But other experiments, for the Manhattan Project and the Atomic Energy Commission (AEC), continued into the 1970s. In Nashville, scientists at Vanderbilt University gave pregnant women radioactive cocktails. Prisoners in Oregon and Washington had their testicles radiated with neutrons. At the University of Cincinnati, nearly 200 patients were irradiated over a 15-year period. In Massachusetts, 74 boys at a Dickensian state school for unwanted or homeless boys were fed oatmeal laced with radioactive iron or calcium. The University of Chicago, one of the three sites for the plutonium injections, also fed solutions of strontium and cesium to 102 subjects with the assistance of Argonne National Laboratory. Again, no one told the victims what was going on, nor did anyone ask their consent.
The purpose of the experiments was to judge the effect of radioactivity on the human body. When they began, the Manhattan Project was close to exploding the first atomic bomb. Employees at Oak Ridge and Los Alamos worked with radioactive materials, yet no one knew the long-term effects of radiation on healthy people or on their genes and reproductive capacities. Experiments on animals were inconclusive and unsatisfactory. To protect the health of atomic workers, it was decided to begin human experiments.
In pursuit of this goal, many American doctors violated not only the Hippocratic Oath but the Nuremberg Code, American Medical Association guidelines, and U.S. government regulations. Crimes were committed and, in the end, damages paid, mostly to survivors. As late as 1985, body parts were being severed from cadavers, usually without the knowledge of the next of kin, for shipment to Los Alamos where they were analyzed for plutonium content. More than 15,000 human bodies were raided for this project, which was called Operation Sunshine. At a 1954 conference in Washington D.C., Willard Libby, winner of the Nobel Prize, lamented the shortage of bodies of persons, especially children, who had been exposed to radioactivity. "If anybody knows how to do a good job of body snatching," Libby said, "they will really be serving their country."
This is a horrifying story and it is told with quiet rage by Eileen Welsome, a reporter for the Albuquerque Tribune who won a Pulitzer Prize in 1994 for her reporting on the plutonium experiments. News of these and other experiments had leaked out earlier, but they received little public attention. Welsome's achievement was to pierce the closed files and classified records that were part of the medical cover-up of the experiments. It is not possible to read The Plutonium Files without mounting fury, as Welsome tells of the violation of human bodies and spirits by scientists in whom this nation places its trust. Her book is a powerful indictment of an important part of the Manhattan Project and a warning of the evil that supposedly high-minded people can do when convinced of their own superiority and devoted to a goal that blinds them to simple humanity.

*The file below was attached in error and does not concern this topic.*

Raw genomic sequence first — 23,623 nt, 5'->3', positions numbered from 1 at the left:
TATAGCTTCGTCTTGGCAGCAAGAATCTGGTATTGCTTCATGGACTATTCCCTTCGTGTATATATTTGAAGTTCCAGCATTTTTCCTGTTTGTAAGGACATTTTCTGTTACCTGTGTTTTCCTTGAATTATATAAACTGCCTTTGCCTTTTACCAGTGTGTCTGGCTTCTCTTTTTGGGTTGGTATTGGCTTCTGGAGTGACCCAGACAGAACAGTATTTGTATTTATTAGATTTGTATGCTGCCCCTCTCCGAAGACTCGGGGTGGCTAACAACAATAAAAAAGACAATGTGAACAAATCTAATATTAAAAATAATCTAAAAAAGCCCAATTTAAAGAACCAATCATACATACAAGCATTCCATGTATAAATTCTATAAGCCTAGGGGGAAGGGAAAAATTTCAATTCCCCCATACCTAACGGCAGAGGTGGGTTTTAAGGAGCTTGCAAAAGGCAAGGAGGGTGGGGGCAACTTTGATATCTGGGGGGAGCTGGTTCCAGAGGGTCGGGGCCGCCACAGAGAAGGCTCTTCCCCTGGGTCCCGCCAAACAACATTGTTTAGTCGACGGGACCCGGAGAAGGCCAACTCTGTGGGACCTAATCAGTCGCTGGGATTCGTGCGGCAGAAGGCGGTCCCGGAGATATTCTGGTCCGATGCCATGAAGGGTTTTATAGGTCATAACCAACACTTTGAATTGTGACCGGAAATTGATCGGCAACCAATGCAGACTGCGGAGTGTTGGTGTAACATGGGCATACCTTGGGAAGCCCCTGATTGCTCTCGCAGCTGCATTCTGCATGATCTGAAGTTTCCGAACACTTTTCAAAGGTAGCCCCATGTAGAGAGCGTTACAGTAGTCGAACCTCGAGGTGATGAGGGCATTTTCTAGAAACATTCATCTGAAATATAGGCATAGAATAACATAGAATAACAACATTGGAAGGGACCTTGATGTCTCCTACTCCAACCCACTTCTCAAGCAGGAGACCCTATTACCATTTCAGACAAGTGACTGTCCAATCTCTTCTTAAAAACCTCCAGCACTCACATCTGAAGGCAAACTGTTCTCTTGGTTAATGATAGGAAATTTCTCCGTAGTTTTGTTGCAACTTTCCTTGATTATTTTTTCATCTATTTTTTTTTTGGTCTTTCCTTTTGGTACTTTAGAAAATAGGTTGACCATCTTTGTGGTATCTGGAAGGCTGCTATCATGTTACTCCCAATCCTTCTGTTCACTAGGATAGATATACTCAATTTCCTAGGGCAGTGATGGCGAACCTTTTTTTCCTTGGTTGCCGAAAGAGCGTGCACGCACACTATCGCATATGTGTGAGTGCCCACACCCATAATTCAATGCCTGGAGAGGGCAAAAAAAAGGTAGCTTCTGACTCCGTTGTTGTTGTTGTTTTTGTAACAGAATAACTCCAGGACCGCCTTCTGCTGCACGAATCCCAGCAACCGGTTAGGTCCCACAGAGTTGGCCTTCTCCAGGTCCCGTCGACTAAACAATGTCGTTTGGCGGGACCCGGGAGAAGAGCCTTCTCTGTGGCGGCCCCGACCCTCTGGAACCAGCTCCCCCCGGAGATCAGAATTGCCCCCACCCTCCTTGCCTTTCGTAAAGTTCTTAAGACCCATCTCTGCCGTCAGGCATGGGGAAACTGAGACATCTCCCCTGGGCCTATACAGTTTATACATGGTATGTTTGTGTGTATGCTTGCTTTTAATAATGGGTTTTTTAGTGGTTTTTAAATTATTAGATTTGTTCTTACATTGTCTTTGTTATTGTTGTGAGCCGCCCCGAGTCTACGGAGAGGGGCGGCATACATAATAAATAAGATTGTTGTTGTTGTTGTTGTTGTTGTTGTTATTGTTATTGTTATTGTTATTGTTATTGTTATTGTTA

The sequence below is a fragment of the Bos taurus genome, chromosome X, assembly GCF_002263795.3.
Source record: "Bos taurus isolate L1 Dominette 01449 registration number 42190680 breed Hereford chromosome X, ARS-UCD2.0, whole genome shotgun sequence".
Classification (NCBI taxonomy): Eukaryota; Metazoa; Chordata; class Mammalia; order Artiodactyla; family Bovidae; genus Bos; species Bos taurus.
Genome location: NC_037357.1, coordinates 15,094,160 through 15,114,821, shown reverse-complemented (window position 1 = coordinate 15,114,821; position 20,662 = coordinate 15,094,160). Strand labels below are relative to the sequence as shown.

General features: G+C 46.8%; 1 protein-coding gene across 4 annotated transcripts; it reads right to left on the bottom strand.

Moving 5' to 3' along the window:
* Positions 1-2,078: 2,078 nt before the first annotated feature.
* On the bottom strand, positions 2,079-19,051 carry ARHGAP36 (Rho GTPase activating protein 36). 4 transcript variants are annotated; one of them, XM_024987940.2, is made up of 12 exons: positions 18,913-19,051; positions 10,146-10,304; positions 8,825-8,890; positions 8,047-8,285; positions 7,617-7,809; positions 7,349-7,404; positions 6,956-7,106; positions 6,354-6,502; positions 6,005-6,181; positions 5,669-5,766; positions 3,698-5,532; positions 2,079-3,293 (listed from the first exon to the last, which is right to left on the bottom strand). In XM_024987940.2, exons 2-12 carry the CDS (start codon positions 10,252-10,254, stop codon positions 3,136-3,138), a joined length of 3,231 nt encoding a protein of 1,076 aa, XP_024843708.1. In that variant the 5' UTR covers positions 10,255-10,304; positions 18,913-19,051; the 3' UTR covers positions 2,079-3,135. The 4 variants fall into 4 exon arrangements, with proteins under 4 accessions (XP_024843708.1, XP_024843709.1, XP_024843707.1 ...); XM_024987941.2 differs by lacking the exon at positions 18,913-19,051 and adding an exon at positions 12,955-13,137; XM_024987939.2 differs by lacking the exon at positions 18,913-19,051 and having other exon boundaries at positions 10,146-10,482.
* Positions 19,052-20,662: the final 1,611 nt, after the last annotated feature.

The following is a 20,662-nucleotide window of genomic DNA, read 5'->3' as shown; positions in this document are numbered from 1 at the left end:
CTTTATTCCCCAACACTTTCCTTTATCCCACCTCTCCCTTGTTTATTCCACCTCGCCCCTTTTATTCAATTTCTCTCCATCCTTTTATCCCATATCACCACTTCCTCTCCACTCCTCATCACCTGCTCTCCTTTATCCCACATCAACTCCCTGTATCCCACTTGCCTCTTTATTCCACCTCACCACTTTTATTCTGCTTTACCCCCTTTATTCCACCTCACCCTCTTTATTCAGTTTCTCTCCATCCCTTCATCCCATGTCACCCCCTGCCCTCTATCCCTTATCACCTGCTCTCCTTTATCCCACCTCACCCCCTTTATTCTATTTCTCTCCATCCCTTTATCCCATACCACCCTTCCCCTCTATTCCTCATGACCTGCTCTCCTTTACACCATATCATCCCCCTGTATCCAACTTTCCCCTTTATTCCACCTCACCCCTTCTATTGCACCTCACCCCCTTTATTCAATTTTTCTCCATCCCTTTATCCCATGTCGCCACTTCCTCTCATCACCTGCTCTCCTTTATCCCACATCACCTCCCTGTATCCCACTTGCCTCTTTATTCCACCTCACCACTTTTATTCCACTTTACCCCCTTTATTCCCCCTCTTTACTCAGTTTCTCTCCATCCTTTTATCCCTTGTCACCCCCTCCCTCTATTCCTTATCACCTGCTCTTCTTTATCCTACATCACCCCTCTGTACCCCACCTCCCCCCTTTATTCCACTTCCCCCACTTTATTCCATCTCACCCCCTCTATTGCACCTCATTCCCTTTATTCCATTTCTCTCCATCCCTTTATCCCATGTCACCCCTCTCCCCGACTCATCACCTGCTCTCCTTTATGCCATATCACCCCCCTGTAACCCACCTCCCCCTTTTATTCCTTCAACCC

Through some inspired sleuthing, Welsome gives real names and faces to subjects who were known to officialdom only as CHI-2 or HP-8. CHI-2 was Una Macke, the second Chicago subject, a cancer sufferer who died soon after the injection. HP-8, which stands for Human Product-8, was Janet Stadt, a scleroderma victim who received 1,000 rems of radiation during her lifetime. ("My mother," her son later told government investigators, "went in for scleroderma, which is a skin disorder, and a duodenal ulcer, and somehow she got pushed over into this lab where these monsters were.")
Welsome melds the story of these experiments with the better-known cases of U.S. servicemen deliberately exposed to atomic bomb blasts, Utah ranch families who lived downwind from nuclear tests, Marshall Islanders exposed to radiation, and the luckless Japanese fishermen aboard the Lucky Dragon, the trawler caught in the fallout from the giant U.S. hydrogen bomb test in 1954. These stories are included because they reveal the same arrogance, willful ignorance, and total disregard for human lives that underlay the plutonium experiments.
The doctors and scientists knew that radioactive materials were dangerous--"potentially extremely poisonous," as Arthur Compton said in 1944. They didn't know how dangerous they were, and they were determined to find out, and so, as Welsome writes, "they violated a fundamental right that belongs to all competent adults: the right to control one's own body."
There is documentary evidence that Robert Oppenheimer and other Manhattan Project scientists approved the experiments (although Welsome found no signs that Gen. Leslie Groves, who told Congress in 1945 that radiation sickness is "a pleasant way to die," ever knew about them.)
The government covered up the plutonium experiments until 1993 when then-Energy Secretary Hazel O'Leary, spurred by Welsome's stories, reversed this policy. President Bill Clinton then ordered federal agencies to open any records dealing with the plutonium experiments or any other human radiation experiments. The resulting investigation, undertaken by the president's Advisory Committee on Human Radiation Experiments, turned up much of the information on other experiments that is included in this book.
Most of the subjects, Welsome writes, "were the poor, the powerless, and the sick--the very people who count most on the government to protect them." Clarence Lushbaugh, a collaborator on the radiation project, told the author that the director of the project in Cincinnati, Eugene Saenger, picked his subjects from the "slums" because "these persons don't have any money and they're black and they're poorly washed. These persons were available in the University of Cincinnati to Dr. Saenger. . . . I did review what he was doing, and I thought it was actually well done." Welsome adds that, in Cincinnati, 62 percent of the subjects were African-American.